If the work was to be done within the time limit of the contract there must be 4,000 men kept on that work without cessation, and 4,000 men take some feeding, and huge supplies generally; and the caches were bare.
Collingwood Schreiber and Michael Haney sat down together to figure out the proposition. They made lists of all the necessary supplies, and, when they were totalled up, they came to a gross weight of a thousand tons that had to be distributed pretty well over the length and breadth of this hundred and ten miles. It was a task that usually took the better part of the winter, and it was now March 1, and they knew that if they were to get those supplies in at all they would have to be in by the fourteenth.
There didn’t look to be much chance of getting the thing done, and Mr. Schreiber was ready to admit it. Haney too admitted that it was a practically impossible task. But it had to be done if the contract was to be filled and on March 1 Haney started out to get the thing done. He had, of course, all the teams belonging to the construction work to depend on, but he knew that these could not possibly do the work. So he went over the whole district. Wherever there was a frontier farmhouse, he cajoled and browbeat the farmer into hiring his team for the work. In a few days there was not a team anywhere in the whole district that was not working for him. The roads on the snow were black with a constant stream of teams night and day, each delivering their quota. So the impossible was accomplished. On March 15 Haney was able to report that every pound of that thousand tons of necessary supplies was in and distributed along the line.
The Work Becomes Difficult
THE construction on Section 14 was not unlike that on the Pembina branch and presented few engineering difficulties. It was merely a matter of earth grading, and a question of keeping adequate stores of materials.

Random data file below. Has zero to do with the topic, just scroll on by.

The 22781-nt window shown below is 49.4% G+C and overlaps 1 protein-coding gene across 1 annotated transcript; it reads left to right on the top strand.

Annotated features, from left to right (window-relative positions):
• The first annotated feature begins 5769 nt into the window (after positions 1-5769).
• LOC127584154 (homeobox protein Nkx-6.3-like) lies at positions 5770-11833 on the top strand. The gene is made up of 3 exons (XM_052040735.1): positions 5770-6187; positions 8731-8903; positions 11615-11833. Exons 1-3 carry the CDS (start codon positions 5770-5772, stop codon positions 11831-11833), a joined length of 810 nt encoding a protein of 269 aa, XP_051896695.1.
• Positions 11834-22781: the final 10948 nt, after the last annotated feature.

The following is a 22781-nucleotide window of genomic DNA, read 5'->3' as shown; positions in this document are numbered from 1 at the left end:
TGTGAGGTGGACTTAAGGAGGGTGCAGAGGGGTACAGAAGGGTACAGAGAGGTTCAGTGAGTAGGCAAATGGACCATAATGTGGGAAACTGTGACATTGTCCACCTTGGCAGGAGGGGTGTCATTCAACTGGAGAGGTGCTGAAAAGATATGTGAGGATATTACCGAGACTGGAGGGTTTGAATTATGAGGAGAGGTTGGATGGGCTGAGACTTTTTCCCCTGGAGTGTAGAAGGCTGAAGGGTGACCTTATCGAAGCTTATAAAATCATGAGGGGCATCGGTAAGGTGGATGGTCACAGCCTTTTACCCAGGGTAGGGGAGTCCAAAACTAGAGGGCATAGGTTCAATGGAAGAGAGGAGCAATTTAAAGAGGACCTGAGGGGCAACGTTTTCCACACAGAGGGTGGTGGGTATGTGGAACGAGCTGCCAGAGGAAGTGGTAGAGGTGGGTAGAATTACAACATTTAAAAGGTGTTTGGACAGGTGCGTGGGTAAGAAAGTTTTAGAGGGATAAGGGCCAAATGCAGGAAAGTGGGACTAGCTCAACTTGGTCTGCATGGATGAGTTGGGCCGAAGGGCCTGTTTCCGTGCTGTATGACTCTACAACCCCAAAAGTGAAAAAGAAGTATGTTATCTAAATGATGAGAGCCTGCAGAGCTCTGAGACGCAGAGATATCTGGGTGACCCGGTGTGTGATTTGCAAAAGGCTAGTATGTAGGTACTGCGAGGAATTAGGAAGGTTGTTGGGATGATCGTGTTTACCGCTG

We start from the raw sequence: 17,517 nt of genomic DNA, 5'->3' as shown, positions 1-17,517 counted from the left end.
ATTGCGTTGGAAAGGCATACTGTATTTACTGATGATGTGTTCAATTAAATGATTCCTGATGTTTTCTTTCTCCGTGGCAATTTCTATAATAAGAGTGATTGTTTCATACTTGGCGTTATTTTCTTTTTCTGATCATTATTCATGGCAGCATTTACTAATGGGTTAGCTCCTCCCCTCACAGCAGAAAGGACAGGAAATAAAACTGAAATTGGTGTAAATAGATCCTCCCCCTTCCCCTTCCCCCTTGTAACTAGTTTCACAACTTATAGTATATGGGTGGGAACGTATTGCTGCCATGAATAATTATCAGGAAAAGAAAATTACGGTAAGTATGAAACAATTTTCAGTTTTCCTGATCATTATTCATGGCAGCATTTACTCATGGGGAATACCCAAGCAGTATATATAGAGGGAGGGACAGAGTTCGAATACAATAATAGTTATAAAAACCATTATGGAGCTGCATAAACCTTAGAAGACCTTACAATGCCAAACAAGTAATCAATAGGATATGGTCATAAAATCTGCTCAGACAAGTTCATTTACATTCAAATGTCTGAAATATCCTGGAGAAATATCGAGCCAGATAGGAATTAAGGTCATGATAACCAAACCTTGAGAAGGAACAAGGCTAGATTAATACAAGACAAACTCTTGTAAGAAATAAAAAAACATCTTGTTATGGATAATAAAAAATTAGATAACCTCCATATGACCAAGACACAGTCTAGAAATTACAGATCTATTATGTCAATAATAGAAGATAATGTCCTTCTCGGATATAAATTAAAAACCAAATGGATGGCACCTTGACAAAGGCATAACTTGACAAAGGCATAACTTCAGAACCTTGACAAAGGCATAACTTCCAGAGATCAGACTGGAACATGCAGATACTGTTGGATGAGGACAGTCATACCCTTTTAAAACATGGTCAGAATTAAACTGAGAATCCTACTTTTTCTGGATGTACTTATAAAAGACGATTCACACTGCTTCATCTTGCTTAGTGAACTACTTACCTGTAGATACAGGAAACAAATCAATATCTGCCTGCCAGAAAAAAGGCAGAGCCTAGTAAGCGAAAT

When Haney took charge of the work the bulk of the track laying had been done on Section 14 so that his work was almost entirely on Section 15. running from 37 miles east of Cross Lake to Rat Portage. This was an entirely different proposition.
On this section the country took on a much more rugged appearance, with heavy out-croppings of rock, and many deep ravines that required extensive earth tills. This type of work, necessitating as it did heavy rock cuttings, and the bridging of almost bottomless "muskegs," was of an extremely hazardous nature.
In the rock work nitro-glycerine was for the first time
extensively used for blasting. Back in '82 handling nitro-glycerine w-as not the child’s play it is to-day. It was not then packed in cartridges that are as near fool-proof as it is possible to make them.
It was handled in 10-gallon cans, in a liquid, and consequently in its most dangerous form. As it could not possibly be hauled in on wagons, because the jarring of the wagons would unquestionably have caused it to explode, it was the custom to pack it in on men’s backs. Though familiarity bred, as it always does, a certain type of contempt for the danger, there were surprisingly few accidents. One day, however, a man who was packing in a can stumbled on a rock. There was a tremendous explosion, and as for the packer, he had simply disappeared. Not a sign of him remained. He had been blown into atoms too fine even to leave a trace of the tragedy that had occurred. But this was not the only danger. On occasions the cans would leak slightly, and the nitro-glycerine might lie in small pools on the rock. This was not usual of course, but it did happen. One day there was a boy riding a mule along the pack trail, and apparently the mule stepped into such a pool.
In any event there was an explosion and the shoe from one of the fore feet was blown up clear through the mule’s body. The mule dropped in
its track stone dead, but the boy rider'escaped unhurt Filling in the Muskegs
’TPIIE “muskegs” too provided their quota of difficulty A and hazard. In some instances, in working through these muskegs, there was found a frost foundation, even in the heart of the summer, frost that apparently had been there for ages. Enormous fills had to be made on this foundation and, when completed, the work looked as though it would last forever. Months after, however, difficulties began to occur. Sink holes would develop on the fills, and had they not been carefully watched might well have been disastrous. The new earth on the frost foundation had caused this frost to melt, and had left a fill founded on the shifting mud of the muskeg. The line had either to be diverted or the sink holes filled in. Time and again these holes were filled, only to have the trouble repeated, until finally the fill apparently got so deep that it had no effect on the frost, and the work stood firm.